Background: Recurrent vulvovaginal candidiasis (RVVC), defined as three or more confirmed infections over 1 year, occurs in up to 10% of women. In these women, the objective is often symptomatic control rather than mycologic cure. Current Centers for Disease Control and Prevention (CDC) guidelines recommend oral fluconazole as first-line maintenance, but state if this oral regimen is not feasible, intermittent topical treatments can be considered. No specific recommendations for type or frequency of topical applications are provided by the CDC. Methods: A panel of vulvovaginal experts convened to develop a consensus recommendation for topical maintenance dosing for RVVC. Results: Data suggest that clotrimazole, miconazole, terconazole, and intravaginal boric acid are suggested recommendations for recurrent vulvovaginitis caused by both Candida albicans and nonalbicans species. Nystatin ovules may not be as effective as azoles. Identification of species will influence treatment decisions. In addition, treatment may be modified based on prior response to a specific agent, especially in nonalbicans species. Fluconazole, ibrexafungerp, and intravaginal boric acid should be avoided during pregnancy. Conclusions: The expert consensus for women with RVVC is an initial full course of treatment followed by topical maintenance beginning at one to three times weekly, based on chosen agent. Twice a week dosing was the regimen most often utilized. In some women, episodic treatment may be used, but maintenance should remain an option for this population.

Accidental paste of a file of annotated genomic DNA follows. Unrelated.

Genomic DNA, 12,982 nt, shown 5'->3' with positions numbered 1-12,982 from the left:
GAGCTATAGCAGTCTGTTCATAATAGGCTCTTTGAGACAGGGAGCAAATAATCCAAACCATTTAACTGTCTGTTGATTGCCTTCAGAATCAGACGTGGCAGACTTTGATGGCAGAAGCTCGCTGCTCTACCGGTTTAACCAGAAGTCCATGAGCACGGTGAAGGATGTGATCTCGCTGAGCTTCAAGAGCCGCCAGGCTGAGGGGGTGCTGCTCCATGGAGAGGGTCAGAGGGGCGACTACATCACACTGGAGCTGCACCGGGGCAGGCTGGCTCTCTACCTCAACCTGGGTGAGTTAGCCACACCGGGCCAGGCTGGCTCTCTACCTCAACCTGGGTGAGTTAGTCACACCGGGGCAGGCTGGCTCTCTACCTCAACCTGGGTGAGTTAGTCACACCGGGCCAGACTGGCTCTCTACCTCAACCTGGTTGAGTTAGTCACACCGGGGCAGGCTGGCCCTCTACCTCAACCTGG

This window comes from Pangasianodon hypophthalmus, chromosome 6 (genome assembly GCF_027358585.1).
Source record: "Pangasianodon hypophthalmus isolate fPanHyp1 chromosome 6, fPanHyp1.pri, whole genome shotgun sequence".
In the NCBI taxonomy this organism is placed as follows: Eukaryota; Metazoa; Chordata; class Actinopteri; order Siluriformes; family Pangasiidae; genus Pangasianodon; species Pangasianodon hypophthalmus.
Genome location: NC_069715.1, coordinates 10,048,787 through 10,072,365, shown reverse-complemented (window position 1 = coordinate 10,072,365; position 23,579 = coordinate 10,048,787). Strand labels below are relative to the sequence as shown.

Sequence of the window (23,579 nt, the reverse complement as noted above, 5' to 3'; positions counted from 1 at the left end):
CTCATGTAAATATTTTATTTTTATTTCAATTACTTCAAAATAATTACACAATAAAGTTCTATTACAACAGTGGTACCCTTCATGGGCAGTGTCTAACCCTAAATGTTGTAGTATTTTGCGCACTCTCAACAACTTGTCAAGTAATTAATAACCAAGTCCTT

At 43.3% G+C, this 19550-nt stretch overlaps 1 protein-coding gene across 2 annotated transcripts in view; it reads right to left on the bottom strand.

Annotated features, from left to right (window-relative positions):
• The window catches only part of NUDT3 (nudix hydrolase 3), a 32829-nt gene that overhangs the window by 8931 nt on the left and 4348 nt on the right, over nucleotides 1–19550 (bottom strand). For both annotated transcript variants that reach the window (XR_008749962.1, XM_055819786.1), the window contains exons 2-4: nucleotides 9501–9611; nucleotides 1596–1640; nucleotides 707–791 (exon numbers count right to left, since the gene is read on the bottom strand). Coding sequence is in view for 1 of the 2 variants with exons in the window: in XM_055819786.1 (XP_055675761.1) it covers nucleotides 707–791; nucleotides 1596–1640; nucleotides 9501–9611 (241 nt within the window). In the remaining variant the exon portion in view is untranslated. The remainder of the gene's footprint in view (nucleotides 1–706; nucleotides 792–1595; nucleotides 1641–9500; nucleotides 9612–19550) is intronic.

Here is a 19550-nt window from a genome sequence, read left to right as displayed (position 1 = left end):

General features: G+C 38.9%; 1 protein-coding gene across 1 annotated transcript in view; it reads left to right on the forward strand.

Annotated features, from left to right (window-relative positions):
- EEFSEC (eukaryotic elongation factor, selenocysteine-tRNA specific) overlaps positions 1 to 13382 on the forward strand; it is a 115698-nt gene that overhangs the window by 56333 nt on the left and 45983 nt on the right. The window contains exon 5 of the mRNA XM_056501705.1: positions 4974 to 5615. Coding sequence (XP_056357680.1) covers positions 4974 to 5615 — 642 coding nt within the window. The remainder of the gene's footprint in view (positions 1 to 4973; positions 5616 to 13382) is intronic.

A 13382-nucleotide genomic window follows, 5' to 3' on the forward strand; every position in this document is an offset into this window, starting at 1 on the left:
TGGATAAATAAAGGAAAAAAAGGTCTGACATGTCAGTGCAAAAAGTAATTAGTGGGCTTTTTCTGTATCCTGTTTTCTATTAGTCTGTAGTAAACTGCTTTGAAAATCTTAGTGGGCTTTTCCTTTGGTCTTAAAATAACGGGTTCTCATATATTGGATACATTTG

Keywords: candidiasis; consensus review; recurrent yeast; topical therapy; vulvovaginitis.
© Nancy A. Phillips et al., 2022; Published by Mary Ann Liebert, Inc.